Bearded dragons are cold-blooded reptiles, meaning they rely on their surroundings to regulate their body temperatures.
Never place your reptiles in chlorine water.
This chemical will irritate their eyes and is harmful to them when ingested.
If you are using a kiddie pool or large container outside for your swim gym, filling it with fresh water from the hose is an easy option.
It is sometimes difficult to regulate the temperature of your hose water.
If the water coming from the hose is cold, warm it up by adding a few gallons of hot water.
If you are unsure whether your hose water is clean enough for your beardie to play in, add a water conditioner tablet.
These conditioners will purify the water and are found online or at most pet supply stores.
Place objects such as rocks and branches in the swim gym.
Even small floats and children’s toys are great additions.
These objects will provide your beardies with little islands to swim to and climb on while enjoying their swim gym.
Benefits of Swimming
Swimming is a beneficial activity for bearded dragons for several reasons.
The most obvious benefit is the mental stimulation and physical exercise your pet will experience.
Many beardies in captivity are out of shape and do not get enough physical activity daily.
These are naturally curious and active animals, so providing them with a swimming gym will be greatly appreciated.
The environmental stimulation will help exercise your pet’s mind.
A stimulated pet is a happy pet, so be sure to encourage their exploration.
Another benefit of an aquatic gym is aiding in the shedding process.
Bearded dragons shed at different frequencies throughout their lives.
As a juvenile under six months of age, a beardie will shed its skin every few weeks.
It will shed once every one to two months from the ages of six months to one year.
After one year of age, bearded dragons shed much less frequently.
An adult beardie will shed its skin a few times per year.
When your beardie is shedding its skin, putting it in the bath or allowing them to swim in an aquatic gym will aid in this process.
The water and various objects the lizard climbs on will help loosen and remove the skin.
Swimming also provides bearded dragons with much-needed hydration.
Even though they are scaly reptiles, they still need to stay hydrated and absorb water through their skin.
Your beardies will likely drink some of the water as they enter the pool or bathtub for a swim.
Don’t worry if they don’t drink the water; they will still get plenty of hydration while swimming around or simply soaking.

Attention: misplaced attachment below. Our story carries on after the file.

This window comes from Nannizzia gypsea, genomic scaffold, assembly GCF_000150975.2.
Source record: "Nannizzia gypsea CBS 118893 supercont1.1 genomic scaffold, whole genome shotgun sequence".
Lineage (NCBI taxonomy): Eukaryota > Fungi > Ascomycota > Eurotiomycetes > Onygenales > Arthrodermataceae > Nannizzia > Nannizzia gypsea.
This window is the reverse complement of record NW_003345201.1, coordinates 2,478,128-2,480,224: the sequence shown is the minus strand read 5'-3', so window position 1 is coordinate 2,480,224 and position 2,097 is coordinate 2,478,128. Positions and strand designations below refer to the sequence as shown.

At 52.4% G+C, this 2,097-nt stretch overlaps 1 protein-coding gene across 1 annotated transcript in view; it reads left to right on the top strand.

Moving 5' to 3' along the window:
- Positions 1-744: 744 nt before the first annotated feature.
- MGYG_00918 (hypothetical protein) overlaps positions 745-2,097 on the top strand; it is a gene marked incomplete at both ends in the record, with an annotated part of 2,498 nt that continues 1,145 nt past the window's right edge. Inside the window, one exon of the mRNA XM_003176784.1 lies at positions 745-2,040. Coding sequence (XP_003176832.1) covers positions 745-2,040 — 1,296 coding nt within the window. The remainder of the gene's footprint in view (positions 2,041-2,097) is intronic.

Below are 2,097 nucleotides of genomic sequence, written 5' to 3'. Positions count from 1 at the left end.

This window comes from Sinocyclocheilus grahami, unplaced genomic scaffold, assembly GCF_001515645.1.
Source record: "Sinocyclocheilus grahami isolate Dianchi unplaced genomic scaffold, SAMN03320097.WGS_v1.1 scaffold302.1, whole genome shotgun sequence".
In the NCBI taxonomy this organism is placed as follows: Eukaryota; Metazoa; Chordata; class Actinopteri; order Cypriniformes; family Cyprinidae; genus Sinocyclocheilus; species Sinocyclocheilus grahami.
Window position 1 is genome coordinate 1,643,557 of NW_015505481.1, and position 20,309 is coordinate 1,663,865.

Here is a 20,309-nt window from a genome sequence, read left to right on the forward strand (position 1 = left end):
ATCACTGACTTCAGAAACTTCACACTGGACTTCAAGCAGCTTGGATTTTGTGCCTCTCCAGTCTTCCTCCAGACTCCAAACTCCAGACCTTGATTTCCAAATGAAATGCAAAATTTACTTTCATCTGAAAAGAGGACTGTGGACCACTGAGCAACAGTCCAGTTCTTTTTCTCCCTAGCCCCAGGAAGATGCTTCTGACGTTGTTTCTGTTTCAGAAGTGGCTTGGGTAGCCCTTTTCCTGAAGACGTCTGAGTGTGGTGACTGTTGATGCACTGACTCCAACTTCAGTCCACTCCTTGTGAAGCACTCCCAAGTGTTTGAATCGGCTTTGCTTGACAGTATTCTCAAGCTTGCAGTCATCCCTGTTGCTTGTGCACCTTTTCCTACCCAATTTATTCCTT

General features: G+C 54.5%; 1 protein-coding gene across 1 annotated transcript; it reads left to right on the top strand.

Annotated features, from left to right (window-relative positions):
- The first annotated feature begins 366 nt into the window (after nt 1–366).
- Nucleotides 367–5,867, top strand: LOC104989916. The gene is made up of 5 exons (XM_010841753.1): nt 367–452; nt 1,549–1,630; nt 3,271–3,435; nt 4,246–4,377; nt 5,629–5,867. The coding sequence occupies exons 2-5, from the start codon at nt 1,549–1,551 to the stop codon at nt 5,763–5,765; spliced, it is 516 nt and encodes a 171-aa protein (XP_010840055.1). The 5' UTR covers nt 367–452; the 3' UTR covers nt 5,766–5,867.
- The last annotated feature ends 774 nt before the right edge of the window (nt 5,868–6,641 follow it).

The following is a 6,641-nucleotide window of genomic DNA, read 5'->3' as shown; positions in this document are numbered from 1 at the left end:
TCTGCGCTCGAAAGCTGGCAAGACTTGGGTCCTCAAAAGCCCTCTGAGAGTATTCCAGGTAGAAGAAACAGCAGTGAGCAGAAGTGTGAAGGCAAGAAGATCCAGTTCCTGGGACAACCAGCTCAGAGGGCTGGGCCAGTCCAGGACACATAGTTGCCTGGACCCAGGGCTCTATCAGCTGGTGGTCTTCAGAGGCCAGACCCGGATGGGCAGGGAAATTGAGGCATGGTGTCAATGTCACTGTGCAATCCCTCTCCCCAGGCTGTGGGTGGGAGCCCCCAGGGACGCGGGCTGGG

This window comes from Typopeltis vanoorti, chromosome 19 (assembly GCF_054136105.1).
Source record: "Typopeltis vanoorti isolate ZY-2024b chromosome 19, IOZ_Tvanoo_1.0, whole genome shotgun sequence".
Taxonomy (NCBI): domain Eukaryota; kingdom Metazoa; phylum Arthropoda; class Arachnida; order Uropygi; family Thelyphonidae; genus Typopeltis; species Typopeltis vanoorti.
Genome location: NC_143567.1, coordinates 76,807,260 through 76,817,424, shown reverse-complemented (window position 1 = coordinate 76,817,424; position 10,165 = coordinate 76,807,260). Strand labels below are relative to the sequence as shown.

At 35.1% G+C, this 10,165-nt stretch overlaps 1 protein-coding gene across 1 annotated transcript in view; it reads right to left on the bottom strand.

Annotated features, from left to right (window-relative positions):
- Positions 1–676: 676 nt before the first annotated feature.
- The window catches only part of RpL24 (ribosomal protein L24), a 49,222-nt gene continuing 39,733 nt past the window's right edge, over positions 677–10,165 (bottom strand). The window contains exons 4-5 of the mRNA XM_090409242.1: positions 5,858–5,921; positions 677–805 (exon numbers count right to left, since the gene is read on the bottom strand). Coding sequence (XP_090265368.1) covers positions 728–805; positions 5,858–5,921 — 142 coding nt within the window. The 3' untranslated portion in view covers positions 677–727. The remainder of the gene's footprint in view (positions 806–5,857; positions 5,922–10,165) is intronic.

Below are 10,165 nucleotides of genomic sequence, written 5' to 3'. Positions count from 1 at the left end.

The final benefit of allowing your bearded dragons to swim is digestion aid.
Swimming and spending time in the water encourages bowel movements and can alleviate pain and the severity of your pet’s impact.
Impaction refers to a situation where a solid mass blocks a bearded dragon’s digestive tract.
Bearded dragons usually have a fast working digestive system, and impaction will prevent them from digesting the food in their body.
This is a serious situation which requires immediate attention.
If impaction is left untreated, it is detrimental to a beardie’s health and may be fatal.
Impaction is usually caused by an improper diet or the consumption of unsafe substrate.
If your beardie ingests its substrate or is fed an insect larger than the space between its eyes, it will most likely lead to this medical issue.
If your beardie is suffering from impaction, you may want to give it a warm bath and the opportunity to swim to encourage digestion.
If this time in the water does not alleviate the situation, it is essential to immediately contact your veterinarian or a medical professional.
Dangers of Swimming
Any activity comes with its share of possible dangers. Swimming and baths for bearded dragons are no exception.
Although these animals are naturally skilled swimmers and generally enjoy spending time in the water, there are several risks associated with these activities.
The main risk of allowing your bearded dragon to swim is drowning.
Beardies can make themselves float and have the ability to hold their breath for an extended period; however, these animals need to breathe oxygen to stay alive.
The most likely cause of a bearded dragon drowning is exhaustion.
You should never place your pet lizard in a large body of water or a basin of deep water.
Deep water with no islands or objects to grip onto when feeling exhausted is dangerous for anyone, including beardies.
These animals should never be allowed to swim in a large pond or lake.
As we just mentioned, these bodies of water are much too large and deep to be safe for your beardies to enjoy.
They also increase the risk of losing sight of your beardie or exposing them to dangerous predators.
Allow your pet ample time to enjoy themselves in the water and soak up some much-needed hydration.
At the same time, you must be mindful of the total length of time they are in these aquatic environments.
Anything longer than 20 minutes is dangerous and is highly likely to cause exhaustion.
Your beardie may need even shorter baths and swim sessions depending on its physical health and personal preferences.
Never force them to swim when they do not want to, and be mindful of how long it takes your beardies to get tuckered out.
Although these animals are not naturally aquatic, bearded dragons are excellent swimmers, and most beardies thoroughly enjoy spending time in the water.
Baths are essential for keeping your pet clean and hydrated.
Feel free to take bath time a step further and provide your dragon with time in a swimming gym.
It is important to keep both the benefits and the dangers of swimming in mind when allowing your beardie to enter the water.
Be mindful of your pets’ preferences, and never leave them unattended in water, whether it is a shallow bath or deep swim gym.